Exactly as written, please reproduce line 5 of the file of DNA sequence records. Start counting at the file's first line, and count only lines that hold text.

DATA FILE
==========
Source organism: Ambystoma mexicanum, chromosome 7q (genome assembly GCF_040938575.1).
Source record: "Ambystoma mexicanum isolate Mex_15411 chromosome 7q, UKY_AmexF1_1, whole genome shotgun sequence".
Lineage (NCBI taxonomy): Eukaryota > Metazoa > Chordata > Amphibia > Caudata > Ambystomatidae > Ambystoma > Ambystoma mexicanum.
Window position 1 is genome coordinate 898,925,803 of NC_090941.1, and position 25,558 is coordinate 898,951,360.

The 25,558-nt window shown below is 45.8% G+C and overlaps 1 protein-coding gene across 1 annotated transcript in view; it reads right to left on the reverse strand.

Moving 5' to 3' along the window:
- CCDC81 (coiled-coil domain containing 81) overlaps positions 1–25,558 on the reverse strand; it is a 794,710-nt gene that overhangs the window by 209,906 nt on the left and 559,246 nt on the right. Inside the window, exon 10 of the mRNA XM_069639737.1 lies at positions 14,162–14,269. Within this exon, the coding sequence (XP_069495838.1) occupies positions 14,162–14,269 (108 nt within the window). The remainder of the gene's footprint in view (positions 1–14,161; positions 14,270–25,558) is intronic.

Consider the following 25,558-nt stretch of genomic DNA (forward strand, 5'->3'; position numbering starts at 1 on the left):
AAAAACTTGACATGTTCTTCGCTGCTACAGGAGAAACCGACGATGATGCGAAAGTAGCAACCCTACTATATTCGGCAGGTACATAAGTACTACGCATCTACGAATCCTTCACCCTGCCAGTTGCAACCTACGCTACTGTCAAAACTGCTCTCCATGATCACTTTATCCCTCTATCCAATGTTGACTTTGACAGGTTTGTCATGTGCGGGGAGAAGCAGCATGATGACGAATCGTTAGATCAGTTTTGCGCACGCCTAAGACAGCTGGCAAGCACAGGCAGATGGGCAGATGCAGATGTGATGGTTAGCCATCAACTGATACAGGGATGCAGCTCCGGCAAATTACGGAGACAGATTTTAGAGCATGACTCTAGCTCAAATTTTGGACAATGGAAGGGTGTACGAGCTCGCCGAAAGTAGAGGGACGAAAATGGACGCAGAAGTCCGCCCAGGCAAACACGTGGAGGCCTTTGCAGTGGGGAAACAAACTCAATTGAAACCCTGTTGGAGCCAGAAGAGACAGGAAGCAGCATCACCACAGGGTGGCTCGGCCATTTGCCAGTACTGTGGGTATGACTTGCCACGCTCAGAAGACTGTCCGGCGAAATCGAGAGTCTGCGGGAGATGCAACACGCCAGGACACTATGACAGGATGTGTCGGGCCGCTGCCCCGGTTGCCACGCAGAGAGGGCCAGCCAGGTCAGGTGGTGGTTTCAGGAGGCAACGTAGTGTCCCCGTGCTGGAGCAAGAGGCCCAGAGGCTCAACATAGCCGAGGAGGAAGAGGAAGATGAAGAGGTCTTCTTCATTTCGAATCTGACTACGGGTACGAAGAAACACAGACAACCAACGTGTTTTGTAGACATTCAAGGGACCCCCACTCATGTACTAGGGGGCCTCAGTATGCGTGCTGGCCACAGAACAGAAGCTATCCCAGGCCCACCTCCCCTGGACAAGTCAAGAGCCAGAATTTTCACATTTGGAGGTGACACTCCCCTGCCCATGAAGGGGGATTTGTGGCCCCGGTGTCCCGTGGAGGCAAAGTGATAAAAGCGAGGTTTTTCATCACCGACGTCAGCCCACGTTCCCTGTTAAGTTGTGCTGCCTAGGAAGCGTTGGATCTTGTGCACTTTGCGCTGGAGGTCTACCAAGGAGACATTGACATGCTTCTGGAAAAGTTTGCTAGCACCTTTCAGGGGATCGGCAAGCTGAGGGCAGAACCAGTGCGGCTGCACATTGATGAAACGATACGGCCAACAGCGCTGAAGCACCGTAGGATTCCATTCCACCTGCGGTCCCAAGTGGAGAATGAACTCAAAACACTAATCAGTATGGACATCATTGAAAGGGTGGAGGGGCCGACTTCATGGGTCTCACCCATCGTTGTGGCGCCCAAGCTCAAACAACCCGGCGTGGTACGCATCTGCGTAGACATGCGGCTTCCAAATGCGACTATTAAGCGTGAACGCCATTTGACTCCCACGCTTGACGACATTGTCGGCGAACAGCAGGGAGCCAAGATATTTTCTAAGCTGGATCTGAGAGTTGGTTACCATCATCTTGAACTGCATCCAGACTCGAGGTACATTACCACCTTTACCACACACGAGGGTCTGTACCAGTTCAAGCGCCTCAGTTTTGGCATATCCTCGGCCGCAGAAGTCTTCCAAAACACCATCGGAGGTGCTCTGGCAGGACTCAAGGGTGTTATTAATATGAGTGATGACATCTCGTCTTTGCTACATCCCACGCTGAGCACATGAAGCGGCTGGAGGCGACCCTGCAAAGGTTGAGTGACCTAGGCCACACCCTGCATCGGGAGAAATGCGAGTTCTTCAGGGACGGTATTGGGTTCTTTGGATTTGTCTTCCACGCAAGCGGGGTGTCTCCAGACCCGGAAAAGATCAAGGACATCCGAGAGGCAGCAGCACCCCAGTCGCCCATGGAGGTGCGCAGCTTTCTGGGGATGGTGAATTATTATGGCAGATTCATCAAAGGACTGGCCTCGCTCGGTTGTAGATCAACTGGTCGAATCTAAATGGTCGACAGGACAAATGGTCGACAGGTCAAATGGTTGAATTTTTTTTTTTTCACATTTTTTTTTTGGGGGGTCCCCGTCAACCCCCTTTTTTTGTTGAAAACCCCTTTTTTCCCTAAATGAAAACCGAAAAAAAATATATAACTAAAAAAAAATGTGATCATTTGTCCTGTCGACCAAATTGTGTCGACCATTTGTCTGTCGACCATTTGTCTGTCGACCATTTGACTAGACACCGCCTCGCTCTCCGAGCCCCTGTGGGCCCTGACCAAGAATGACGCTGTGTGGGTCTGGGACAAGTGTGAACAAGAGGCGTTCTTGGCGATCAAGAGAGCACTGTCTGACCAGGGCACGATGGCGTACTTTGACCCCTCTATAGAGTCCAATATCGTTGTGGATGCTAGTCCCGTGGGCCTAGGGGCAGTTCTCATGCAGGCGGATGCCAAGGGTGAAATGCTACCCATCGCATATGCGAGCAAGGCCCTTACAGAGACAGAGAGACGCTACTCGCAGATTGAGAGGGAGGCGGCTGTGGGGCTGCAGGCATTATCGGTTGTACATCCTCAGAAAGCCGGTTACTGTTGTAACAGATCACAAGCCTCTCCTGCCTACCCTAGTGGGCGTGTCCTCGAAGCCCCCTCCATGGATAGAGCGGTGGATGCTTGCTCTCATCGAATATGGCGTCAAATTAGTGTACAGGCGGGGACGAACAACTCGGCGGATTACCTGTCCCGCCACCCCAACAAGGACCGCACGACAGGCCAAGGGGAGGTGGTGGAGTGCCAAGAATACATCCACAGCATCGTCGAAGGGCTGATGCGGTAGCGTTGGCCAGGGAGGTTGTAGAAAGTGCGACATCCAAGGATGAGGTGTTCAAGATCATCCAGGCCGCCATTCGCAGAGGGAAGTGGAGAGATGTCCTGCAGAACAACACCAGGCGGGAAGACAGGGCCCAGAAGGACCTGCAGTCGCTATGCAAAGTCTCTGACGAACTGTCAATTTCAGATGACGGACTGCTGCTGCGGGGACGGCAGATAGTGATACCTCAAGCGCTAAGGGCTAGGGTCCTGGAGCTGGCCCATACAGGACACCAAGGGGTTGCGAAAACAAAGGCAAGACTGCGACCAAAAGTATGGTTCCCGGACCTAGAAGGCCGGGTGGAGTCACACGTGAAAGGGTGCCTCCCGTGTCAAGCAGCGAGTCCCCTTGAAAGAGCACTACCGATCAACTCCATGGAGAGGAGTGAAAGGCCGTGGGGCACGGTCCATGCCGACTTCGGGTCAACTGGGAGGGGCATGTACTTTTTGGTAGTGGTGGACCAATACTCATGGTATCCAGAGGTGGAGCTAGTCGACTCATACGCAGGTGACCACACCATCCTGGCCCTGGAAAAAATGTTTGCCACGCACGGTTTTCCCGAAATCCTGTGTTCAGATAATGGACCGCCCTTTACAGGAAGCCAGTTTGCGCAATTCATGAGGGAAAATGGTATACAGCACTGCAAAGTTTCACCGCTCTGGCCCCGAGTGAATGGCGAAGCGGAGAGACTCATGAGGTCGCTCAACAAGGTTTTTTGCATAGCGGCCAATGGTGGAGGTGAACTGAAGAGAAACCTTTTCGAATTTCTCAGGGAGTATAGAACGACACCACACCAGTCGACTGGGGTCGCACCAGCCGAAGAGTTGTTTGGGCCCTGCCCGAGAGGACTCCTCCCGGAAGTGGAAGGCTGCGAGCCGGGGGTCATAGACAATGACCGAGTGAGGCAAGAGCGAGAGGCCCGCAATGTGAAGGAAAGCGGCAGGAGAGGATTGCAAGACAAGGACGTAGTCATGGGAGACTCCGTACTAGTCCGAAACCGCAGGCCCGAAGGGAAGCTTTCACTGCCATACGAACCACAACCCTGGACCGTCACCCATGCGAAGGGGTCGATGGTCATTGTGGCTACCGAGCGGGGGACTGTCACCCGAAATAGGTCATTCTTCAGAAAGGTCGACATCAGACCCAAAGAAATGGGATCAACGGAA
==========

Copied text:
The 25,558-nt window shown below is 45.8% G+C and overlaps 1 protein-coding gene across 1 annotated transcript in view; it reads right to left on the reverse strand.